Early on in Tricia Sullivan’s twisty, pacey Sweet Dreams, our heroine Charlie describes her job as a mix between Inception and Secret Diary Of A Call Girl. Of course, that’s the best-case scenario for the narcoleptic dream hacker, as events soon spiral out of her control and into distinctly more nightmarish territory.
It’s 2022, and Charlie has developed the ability to wander into people’s dreams after participating in an experiment run by mega-corporation Big Sky. The side-effect is the aforementioned narcolepsy, but she’s earning a crust helping people overcome their nightmares and business is on the rise. Until, that is, a masked figure appears in one of her client’s dreams and murders her. Is there someone else like Charlie out there? Someone with a very different agenda?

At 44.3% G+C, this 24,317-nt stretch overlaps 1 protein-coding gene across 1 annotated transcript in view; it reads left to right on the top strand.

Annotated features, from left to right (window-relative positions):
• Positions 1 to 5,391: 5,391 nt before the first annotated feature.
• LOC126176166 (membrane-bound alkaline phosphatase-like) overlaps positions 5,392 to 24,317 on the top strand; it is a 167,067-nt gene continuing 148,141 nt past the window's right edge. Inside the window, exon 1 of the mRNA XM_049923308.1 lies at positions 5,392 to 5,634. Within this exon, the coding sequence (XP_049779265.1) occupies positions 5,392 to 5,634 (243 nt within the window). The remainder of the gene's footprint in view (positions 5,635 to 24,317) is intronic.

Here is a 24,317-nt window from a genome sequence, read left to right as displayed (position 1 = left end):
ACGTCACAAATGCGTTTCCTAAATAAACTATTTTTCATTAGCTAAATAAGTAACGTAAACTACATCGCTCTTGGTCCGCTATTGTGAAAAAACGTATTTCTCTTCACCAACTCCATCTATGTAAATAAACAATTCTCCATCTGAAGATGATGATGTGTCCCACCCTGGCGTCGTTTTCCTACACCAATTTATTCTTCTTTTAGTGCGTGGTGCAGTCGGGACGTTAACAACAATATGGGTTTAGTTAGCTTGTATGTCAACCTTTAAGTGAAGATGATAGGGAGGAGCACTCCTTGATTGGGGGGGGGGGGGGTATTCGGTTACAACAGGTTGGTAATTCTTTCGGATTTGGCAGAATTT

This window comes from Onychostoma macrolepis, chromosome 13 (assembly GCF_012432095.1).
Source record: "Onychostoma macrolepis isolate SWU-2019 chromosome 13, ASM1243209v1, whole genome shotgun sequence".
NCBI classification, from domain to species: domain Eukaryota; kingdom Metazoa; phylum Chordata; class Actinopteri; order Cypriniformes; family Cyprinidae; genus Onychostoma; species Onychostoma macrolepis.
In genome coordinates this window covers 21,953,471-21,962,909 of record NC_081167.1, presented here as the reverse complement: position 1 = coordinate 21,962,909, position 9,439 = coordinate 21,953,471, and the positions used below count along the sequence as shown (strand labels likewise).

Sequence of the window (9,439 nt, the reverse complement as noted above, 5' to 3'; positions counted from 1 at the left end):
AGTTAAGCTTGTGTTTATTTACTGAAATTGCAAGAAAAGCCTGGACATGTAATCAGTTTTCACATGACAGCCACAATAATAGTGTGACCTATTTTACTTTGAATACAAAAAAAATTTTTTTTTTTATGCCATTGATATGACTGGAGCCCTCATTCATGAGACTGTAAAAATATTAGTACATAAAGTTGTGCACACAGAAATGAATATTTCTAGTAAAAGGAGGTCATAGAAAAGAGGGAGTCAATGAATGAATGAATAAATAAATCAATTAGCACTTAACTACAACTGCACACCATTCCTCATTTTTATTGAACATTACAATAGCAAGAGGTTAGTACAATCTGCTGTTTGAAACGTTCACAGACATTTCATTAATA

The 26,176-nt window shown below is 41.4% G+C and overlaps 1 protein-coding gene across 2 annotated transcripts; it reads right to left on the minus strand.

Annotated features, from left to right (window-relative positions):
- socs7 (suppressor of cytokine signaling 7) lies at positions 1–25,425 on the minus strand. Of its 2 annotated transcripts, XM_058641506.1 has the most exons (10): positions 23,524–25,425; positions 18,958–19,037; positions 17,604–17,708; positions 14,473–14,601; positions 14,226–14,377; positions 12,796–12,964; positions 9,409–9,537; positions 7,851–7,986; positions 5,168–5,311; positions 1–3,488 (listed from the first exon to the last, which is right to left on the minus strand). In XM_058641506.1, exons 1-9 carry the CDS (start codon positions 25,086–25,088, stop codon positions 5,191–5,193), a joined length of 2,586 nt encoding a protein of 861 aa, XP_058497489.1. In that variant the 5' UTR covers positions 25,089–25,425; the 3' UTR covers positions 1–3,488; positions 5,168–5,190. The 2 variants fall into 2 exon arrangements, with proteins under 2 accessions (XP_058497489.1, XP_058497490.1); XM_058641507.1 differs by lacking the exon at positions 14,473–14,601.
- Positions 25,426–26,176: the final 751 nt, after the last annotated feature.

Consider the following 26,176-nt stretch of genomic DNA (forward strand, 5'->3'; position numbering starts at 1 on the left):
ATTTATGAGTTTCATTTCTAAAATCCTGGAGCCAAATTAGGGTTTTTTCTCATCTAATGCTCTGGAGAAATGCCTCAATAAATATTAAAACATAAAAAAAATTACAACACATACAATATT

Following her brilliantly inventive Occupy Me, Sullivan takes a slightly more straightforward thriller approach here but it’s no less rich in ideas. Her near-future London is a just a couple of technological advances away: ear-pieces wiring apps straight into the subconscious are the main difference between the novel’s housing crisis-ridden metropolis and ours, and the police struggle to keep up with the possibilities that these new breakthroughs open up.
Charlie is great company and capable, determined and complex while being plausibly overwhelmed by the increasingly dangerous and far-reaching plot. Sullivan also delivers a great selection of engaging supporting characters, with Charlie’s boss/landlady/friend O and problematically well-endowed ex-boyfriend Antonio particular highlights.
Sweet Dreams is a gripping and frequently scary mystery with great characters that manages to stay one step ahead of the reader, and it’s both grounded and bursting with ideas. You’ll race through it and be sorry when it’s over.